Horses require regular dental procedures, commonly called “Teeth Floats”, to keep their teeth and mouth healthy.

Animal Medical Center of Wyoming can perform this procedure for your horse anytime of the year to keep them healthy and to help them live a longer life.

Did you know that horses’ teeth grow continuously until about 25 to 30 years of age?! Horses in modern times have diets that are very different from their ancestors. Because of these modern diets horses have a hard time keeping their teeth worn down naturally, so they need to have their teeth filed down by veterinarians to keep them from becoming pointed and uneven. This process is called “floating”. Our Gillette Veterinarians file the teeth to make chewing surfaces relatively flat and smooth which ensures eating is pain-free. The file that is used in the procedure is called a “float”, referring to masonry tools, and that is why the procedure is called a “Teeth Float”.

Making sure the teeth are smooth is very important to your horse’s overall health. Horses, like most mammals, need to chew their food in order to achieve effective digestion. Horses chew their food by grinding from side to side. Over time, as their teeth grow and because the upper and lower jaw is unequal in size, sharp edges can form on the teeth. These sharp edges cause pain and difficulty with chewing and eating and can also cut your horse’s tongue and cheeks. Last but not least, painful ulcers and sores can result from sharp and elongated teeth rubbing on the gums and cheeks.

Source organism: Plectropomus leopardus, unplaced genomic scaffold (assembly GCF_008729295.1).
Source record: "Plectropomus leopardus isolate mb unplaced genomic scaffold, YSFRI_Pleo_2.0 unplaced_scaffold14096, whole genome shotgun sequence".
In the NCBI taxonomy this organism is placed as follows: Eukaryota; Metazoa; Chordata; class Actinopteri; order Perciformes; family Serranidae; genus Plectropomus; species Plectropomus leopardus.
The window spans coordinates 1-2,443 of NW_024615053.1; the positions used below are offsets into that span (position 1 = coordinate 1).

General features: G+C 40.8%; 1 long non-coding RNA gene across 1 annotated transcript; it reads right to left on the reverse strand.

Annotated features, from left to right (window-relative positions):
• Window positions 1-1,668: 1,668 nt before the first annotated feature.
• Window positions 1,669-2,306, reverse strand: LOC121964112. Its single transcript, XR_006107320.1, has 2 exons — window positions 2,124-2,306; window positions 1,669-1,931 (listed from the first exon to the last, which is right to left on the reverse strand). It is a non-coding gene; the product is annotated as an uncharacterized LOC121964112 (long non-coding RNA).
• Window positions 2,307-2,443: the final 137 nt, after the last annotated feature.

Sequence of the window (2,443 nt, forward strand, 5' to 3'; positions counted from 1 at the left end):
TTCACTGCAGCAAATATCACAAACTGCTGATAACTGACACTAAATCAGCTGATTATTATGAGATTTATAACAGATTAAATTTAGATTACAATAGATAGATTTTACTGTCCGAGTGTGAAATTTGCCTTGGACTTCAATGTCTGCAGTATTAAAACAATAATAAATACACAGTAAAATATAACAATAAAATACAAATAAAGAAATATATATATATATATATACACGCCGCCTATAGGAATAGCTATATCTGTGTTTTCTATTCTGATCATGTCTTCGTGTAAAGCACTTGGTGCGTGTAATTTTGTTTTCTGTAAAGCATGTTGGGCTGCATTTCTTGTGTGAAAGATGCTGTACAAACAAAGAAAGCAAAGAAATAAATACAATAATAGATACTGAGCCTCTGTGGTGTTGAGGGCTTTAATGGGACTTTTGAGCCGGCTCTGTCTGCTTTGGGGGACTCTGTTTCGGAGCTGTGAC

Animal Medical Center Veterinarians recommend, regardless of age, that your horse’s teeth be examined by our veterinarians once a year. A good time for this is when the horse comes in for spring vaccinations. Most horses will experience some kind of dental problem during their lifetime and it may be undetectable -this is why it’s important to have your veterinarian examine your horse yearly.

What are some warning signs of issues with your horses’ teeth?

  • Loss of health condition such as weight loss, poor coat
  • Avoidance of the bit
  • Quidding, balling up partially chewed hay and spitting it out
  • Dropping feed
  • Foul Breath
  • Slow eater
  • Packing grass or hay into cheeks

The next time you have your horse’s annual exam or vaccinations here at Animal Medical Center, have our Gillette Veterinarians check your horse’s mouth. The veterinarian will feel the outside of your horses’ teeth and be able to recommend a teeth float or other dental procedure if needed.  If your horse is experiencing anything unusual related to their mouth or you have any questions, please give us a call! Your horse’s mouth is a very important part of their health and well-being. It is our pleasure to keep your horse in top condition at every age.

Have questions?

We’re here to help! Please don’t hesitate to contact us today!